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Thursday, April 30, 2009


I was getting submissions ready for our juried show for the World of Beads VIII and thought that I would post a photo of the bracelet I made in Karen Frankfeldt's All Seasons Bracelet class. Our Bead Society has a workshop/class category so that folks can see the kinds of projects that are made in our classes; so I am entering my version of Karen's design in that section.

This was the first time that I had used the Swarovski glass pearls that make up the main body of the bracelet and I was quite pleased with them. Even buying the Swarovski pearls from Fire Mountain Gems, I was shocked at the price, but there was no waste in the pearls.

Thursday, April 23, 2009


I spent Sunday afternoon giving two friends an oya lesson and examining an assortment of possible threads for oya making. One of my friends passed on the website of Mizue Imari, a Japanese oya maker. Here is a bit of eye candy to enjoy

Monday, April 20, 2009


Saturday I was volunteering at the NY Bead Society table at the Bead Fiesta show in Manhattan ( and had the the pleasure of spending a few hours with Evelyn Letfuss, a fellow Bead Society member. I was so tickled by Evelyn's free-form peyote necklace Montauk Beach that I asked for a photo to post. Evelyn gathered shells and glass from the beach and then fashioned a fun necklace from the scavanged objects and a variety of sand-colored and green seed beads. Hap Sakwa took the photos of the neckace. Enjoy the beach!

Friday, April 17, 2009


Our speaker at the Textile Study Group of New York was Orly Cogan, a fiber artist living and working in New York City. Ms. Cogan takes vintage textiles and found embroideries and stitches her own "line drawings" of nudes on the textiles. I must admit that, as a costumer and textile historian, I was alternately bored after the tenth nude and horrified by the alteration to old needlework but there is something intriguing and pretty about her creations. Her site-specific thread drawings were very interesting and the fabric sculpture dessert table was a lot of fun.
I have included her website if you want to see her work but want to warn more conservative viewers that Ms. Gogan is exceeding fond of nipples, public hair, menstrual blood, and male genetalia. You can see some of her work at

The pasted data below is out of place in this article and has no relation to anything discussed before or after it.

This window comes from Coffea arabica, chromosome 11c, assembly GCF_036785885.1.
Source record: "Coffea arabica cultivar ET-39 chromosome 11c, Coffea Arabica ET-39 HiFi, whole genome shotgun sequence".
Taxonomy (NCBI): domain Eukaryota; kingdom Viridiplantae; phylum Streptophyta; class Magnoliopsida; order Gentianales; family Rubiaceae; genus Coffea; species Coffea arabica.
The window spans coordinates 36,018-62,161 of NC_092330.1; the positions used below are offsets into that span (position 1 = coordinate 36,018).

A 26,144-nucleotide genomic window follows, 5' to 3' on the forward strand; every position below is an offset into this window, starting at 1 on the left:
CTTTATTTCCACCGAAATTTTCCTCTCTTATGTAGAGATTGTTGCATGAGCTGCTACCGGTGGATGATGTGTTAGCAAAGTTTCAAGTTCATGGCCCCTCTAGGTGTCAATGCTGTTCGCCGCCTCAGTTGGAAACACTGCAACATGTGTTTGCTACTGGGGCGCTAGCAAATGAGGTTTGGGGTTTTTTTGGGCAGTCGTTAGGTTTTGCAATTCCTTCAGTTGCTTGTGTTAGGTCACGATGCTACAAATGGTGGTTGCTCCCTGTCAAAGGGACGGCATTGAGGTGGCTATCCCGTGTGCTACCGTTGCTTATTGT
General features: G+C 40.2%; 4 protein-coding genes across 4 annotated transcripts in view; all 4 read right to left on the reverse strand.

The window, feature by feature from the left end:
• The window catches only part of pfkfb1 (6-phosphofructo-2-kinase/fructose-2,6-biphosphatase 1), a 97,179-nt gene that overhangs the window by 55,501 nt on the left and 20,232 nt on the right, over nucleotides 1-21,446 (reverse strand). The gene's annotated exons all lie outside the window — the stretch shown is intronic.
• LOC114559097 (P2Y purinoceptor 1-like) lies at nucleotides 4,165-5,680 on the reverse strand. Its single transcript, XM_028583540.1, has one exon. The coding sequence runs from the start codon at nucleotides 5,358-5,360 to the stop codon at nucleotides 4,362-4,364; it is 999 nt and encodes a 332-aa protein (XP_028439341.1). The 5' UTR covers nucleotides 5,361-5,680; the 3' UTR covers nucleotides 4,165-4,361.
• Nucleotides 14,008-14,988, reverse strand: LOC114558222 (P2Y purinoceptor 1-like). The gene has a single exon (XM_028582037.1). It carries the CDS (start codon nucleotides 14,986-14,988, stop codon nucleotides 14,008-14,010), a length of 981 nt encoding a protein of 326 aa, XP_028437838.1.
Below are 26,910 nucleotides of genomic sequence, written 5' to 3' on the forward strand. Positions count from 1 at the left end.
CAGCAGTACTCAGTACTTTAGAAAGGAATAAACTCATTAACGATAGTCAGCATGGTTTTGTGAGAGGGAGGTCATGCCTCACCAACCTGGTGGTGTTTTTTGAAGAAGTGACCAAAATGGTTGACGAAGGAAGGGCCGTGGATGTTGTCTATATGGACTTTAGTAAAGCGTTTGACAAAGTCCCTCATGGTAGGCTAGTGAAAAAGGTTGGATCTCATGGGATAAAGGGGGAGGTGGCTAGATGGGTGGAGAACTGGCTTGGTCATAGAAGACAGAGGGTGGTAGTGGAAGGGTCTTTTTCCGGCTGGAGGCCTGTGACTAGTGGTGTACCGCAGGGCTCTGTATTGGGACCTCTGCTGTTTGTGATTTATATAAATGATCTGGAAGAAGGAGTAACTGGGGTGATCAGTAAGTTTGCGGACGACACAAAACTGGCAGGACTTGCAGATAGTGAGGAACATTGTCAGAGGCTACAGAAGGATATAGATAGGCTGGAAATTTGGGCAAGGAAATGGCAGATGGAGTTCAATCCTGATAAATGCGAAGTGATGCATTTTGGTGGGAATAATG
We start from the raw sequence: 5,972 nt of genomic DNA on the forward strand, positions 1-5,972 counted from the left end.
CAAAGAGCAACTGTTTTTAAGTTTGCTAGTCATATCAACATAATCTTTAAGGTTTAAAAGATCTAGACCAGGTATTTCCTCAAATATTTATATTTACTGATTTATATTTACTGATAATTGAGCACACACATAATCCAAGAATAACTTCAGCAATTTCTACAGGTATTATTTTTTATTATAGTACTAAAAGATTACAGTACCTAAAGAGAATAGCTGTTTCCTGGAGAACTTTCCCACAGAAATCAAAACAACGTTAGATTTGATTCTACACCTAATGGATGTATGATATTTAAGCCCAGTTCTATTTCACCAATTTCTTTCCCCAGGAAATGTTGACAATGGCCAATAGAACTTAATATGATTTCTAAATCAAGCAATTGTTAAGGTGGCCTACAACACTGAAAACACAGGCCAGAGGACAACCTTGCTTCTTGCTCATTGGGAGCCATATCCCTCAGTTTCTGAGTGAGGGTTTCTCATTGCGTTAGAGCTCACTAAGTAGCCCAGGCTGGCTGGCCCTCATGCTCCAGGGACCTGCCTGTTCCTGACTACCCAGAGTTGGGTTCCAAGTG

Thursday, April 16, 2009


Now that I am learning Turkish needlelace (oya) construction, I thought I would mention the books available on the subject. I first bought Oya Culture Since the Ottomans by Dr. Taciser Onuk, the Turkish book that covers needle, bead, crochet, hairpin, shuttle, and cloth oyalari. The book is written in both Turkish and English, although the English instructions aer a bit wonky. Unfortunately, this book is out of print but can be bought on Ebay sometimes.

A friend brought me a copy of Igne Oyalari, published by Ondori, from Japan. Like the Japanese beadwork books, there are clear photos but the book is in Japanese.

Both books have clear illustrations but each uses a different method to make the necessary know, so Iwas confused. Then I stumbled upon my personal Rosetta stone, ThreadTeds Oya Needle lace by Berta Hensen-Minten. A teddy bear artist and oya maker in the Netherlands, Berta has written a clear, concise booklet with lots of photo--in English! Her book is available at or on Ebay. The kit includes the oya book, a pattern for a oya flower and bear pin, a small booklet with instructions for an oya flower, two cards of oya thread, and even a needle and square of felt to get you started. With Berta's book in hand, I made my first row of triangles and my first oya flower. Her book helped me to understand my other two oya books.

Tuesday, April 7, 2009

First Successful Oya Flower

Thanks to Time Warner and Earthlink, I have had lots of time to practice my knotting while I waited for a new cable modem to get back on line. The result is my first successful oya flower shown above. I have not tracked down the thread that the Turkish oya makers use, but found "F" Silke made by Utica to be a decent choice for oya. You could also use size 70 cotton crochet thread.